by Amy Hyles
“My brethren, count it all joy when ye fall into divers temptations;
Knowing this, that the trying of your faith worketh patience.
But let patience have her perfect work,
that ye may be perfect and entire, wanting nothing.” James 1:2-4
While I was growing up, I often heard people joke about praying for patience. “Don’t pray for patience! God will give you trials if you do.” The more I heard this—the more I listened to people warn other Christians not to pray for patience—the more I realized there is a problem in the church. We want patience, we want growth in Christ, but we are unwilling to endure the process of growing patience. We are unwilling to suffer for a season in order to be perfected in Christ.
This is a serious problem. I believe most Christians desire perfection and completion in Christ. I believe that deep within our souls, most of us long to have hearts pure before our God and lives fashioned in the image of our Savior. But so few are willing to pay the price for perfection. We want patience, but we do not want the trials that develop it. We are unwilling to lay our possessions, our loved ones, our dreams, our desires at the foot of the cross that we might be made more like Jesus. We want our will, not God’s.
Let patience have her perfect work.
Not one of us wants to experience trials. Not one of us desires difficulties, persecution, or loss. But if we are to be perfected and conformed into the image of our Savior, we must let patience work, which means we must let trials come into our lives. We must let God test us. We must let God purge us. We must let God search us and know our hearts. We must let him try us and know our thoughts. We must let him mold us into the people he created us to be.
Most of humanity resists trials. We resist heartache. We resist loss. We resist burdens, conflict, difficulties. We resist anything that threatens our will. But if we are going to allow patience to work, we must allow temptation. We must allow God to work his will—even at the expense of our own.
Let patience work around you.
Most of us are experiencing trials we did not allow—we did not invite them into our lives nor do we welcome them. But God has allowed them—and we must accept them. Joseph did not want to be thrown into the pit, sold into slavery, or cast into prison. But he accepted what God had allowed in his life—and God raised him to be second in power only to Pharoah. If you want to grow in Christ, if you want to be perfected and completed, you must allow patience to work in your circumstances.
Let patience work in you.
Letting temptation come is only the first step. Once it comes, you have to let patience work in you. The purpose of temptation is not to change your surroundings, but to change you. God works around you, so he can work in you. He wants to change your heart. He wants to cleanse your spirit. He wants to purge your thoughts. He wants to correct your motivations. He wants to conform you to the image of his Son—not the physical image (which we will attain until we are given our new bodies in heaven), but the spiritual image. He wants to mold your heart after his own. But he can only do so through trials. And he can only do so if you surrender your will to his.
When God allows trials in your life, determine to learn from them. Ask the Holy Spirit to soften your heart, open your eyes, and teach you. Seek to learn and grow from every experience.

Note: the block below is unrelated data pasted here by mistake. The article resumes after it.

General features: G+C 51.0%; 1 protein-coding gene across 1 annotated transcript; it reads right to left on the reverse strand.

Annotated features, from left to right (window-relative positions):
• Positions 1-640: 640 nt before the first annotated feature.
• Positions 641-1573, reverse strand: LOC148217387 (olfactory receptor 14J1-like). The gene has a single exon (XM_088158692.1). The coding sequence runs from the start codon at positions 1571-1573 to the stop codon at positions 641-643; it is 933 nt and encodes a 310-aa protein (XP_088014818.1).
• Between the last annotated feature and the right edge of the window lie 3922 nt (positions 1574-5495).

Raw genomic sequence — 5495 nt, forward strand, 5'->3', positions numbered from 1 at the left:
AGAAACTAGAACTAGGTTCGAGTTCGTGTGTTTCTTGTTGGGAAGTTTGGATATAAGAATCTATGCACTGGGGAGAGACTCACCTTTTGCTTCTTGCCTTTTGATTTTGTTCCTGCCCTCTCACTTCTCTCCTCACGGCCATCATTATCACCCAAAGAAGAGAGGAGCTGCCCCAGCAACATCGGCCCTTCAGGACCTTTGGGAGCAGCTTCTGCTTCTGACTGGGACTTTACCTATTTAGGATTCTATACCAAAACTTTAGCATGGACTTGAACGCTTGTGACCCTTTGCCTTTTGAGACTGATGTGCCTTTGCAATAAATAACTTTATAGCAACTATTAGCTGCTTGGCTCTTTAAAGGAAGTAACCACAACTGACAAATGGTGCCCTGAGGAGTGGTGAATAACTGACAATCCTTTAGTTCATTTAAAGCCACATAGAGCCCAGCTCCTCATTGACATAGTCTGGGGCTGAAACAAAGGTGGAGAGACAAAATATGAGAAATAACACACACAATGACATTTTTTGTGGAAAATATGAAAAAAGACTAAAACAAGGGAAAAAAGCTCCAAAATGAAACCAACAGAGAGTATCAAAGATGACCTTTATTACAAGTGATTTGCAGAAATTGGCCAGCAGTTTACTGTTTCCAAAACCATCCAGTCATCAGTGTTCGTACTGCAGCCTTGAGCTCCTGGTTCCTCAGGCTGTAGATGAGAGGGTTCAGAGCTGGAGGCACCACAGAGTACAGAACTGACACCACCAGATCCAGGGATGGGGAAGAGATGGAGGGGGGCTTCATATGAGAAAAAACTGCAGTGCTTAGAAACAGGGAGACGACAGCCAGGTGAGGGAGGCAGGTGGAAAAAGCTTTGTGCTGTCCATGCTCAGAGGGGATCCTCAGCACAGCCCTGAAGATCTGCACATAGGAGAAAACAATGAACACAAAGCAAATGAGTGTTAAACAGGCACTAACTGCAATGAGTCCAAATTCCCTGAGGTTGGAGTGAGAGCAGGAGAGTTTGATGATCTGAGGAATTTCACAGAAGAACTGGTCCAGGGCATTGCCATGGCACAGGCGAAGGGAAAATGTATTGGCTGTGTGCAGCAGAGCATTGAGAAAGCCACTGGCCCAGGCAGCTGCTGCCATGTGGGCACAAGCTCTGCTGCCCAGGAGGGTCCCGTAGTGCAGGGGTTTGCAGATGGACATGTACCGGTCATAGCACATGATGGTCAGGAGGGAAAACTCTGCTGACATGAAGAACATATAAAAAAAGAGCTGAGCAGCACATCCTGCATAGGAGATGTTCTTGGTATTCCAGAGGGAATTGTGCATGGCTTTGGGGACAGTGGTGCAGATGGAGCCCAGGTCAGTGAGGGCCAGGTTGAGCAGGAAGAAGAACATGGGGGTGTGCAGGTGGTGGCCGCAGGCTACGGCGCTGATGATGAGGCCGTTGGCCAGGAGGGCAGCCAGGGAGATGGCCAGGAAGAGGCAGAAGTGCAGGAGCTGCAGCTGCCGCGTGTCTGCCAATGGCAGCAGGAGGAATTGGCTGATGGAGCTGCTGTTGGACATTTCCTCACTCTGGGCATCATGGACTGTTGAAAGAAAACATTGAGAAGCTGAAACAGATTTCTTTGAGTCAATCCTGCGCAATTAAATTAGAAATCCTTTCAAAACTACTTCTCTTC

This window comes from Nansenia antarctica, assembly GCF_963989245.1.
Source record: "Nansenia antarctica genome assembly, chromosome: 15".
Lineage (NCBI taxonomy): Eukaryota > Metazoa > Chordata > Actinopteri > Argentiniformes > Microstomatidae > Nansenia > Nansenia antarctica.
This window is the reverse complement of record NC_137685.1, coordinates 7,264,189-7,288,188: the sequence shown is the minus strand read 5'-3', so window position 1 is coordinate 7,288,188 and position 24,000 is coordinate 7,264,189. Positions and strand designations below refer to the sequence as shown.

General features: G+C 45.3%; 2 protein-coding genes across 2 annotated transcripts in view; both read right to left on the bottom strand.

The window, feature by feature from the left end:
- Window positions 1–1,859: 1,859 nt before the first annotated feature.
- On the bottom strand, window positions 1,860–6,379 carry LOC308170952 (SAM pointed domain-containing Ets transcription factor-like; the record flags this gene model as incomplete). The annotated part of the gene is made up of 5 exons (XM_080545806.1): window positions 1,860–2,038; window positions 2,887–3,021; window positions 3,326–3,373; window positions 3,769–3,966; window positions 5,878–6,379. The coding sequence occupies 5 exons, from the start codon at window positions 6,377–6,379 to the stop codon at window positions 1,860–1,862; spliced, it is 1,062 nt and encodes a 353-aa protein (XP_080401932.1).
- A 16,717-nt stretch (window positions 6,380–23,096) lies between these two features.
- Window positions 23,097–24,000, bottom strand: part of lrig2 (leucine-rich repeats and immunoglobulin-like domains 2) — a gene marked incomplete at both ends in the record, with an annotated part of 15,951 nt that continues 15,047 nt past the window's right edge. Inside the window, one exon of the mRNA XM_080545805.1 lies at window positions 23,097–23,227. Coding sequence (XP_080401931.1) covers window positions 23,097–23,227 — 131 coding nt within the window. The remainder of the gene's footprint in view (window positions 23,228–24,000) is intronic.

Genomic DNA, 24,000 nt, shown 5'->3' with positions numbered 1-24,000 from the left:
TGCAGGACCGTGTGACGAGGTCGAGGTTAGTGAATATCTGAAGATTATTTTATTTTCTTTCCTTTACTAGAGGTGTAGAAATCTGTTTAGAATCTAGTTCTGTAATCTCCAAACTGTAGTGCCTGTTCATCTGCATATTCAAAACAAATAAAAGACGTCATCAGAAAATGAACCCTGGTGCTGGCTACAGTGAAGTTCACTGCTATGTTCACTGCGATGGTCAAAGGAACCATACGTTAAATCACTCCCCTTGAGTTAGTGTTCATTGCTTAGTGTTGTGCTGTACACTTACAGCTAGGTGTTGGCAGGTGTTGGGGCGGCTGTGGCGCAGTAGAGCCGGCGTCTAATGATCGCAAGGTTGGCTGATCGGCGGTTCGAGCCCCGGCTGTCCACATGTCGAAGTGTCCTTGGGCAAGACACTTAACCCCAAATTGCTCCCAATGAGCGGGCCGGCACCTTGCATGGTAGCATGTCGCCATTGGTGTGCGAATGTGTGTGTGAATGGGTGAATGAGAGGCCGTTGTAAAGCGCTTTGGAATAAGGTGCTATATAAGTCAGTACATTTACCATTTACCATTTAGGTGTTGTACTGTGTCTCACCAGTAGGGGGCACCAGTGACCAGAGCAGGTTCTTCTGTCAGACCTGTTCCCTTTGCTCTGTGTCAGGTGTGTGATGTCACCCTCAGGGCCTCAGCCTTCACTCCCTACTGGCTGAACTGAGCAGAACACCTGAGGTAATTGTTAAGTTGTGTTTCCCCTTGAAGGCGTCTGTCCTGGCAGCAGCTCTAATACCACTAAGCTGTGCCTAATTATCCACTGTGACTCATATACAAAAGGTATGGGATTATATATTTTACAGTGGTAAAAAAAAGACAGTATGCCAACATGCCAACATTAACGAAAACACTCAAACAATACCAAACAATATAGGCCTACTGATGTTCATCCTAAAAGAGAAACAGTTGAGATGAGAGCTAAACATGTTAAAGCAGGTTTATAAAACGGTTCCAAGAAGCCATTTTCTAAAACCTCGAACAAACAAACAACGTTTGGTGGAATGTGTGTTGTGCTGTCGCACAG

Let patience work through you.
God works around you to work in you. He works in you to work through you. God has a purpose for your life. But the only way you can fulfill that purpose is to let patience have her perfect work.
The best way to overcome any temptation is to have a purpose awaiting you at the end of it. If you determine that you will use every experience to learn and grow so that you can help others, you will be more likely to succeed. You will have purpose, determination, resolve, to endure and overcome.
Let patience have her perfect work.
When I was a young teenager, my deepest desire in life was to do the will of God and to have a heart that desired what he desired. But I knew that doing God’s will and desiring God’s heart would require the sacrifice of my own. I surrendered, I committed, my will to God, knowing that I would have to lose my will in order to gain his. But I wanted his more. And I did lose my will. Over and over again, God took from me what I loved best. He led me where I did not want to go. He thwarted my plans. He shattered my dreams. He pulled the ground out from beneath my feet until I had nothing left to stand on but him. And you know what I discovered? When we lose all and let patience work, we gain all—for if we let patience have her perfect work, we may be perfect and entire, wanting nothing.
Losing all is difficult. Losing our will is perhaps the greatest test we will ever experience. But gaining Christ is greater. I would rather lose everything and gain Christ than to keep all and lose him. I would rather lose all and be made like him than keep all and remain who I am. Let patience have her perfect work. The next time someone tells you not to pray for patience, take a moment to evaluate your heart—are you willing to lose all that you may win Christ?
“But what things were gain to me, those I counted loss for Christ. Yea doubtless, and I count all things but loss for the excellency of the knowledge of Christ Jesus my Lord: for whom I have suffered the loss of all things, and do count them but dung, that I may win Christ…That I may know him, and the power of his resurrection, and the fellowship of his sufferings, being made conformable unto his death…”
by Amy Hyles
Original article can be found at http://amyhyles.com/2012/09/19/let-patience-have-her-perfect-work/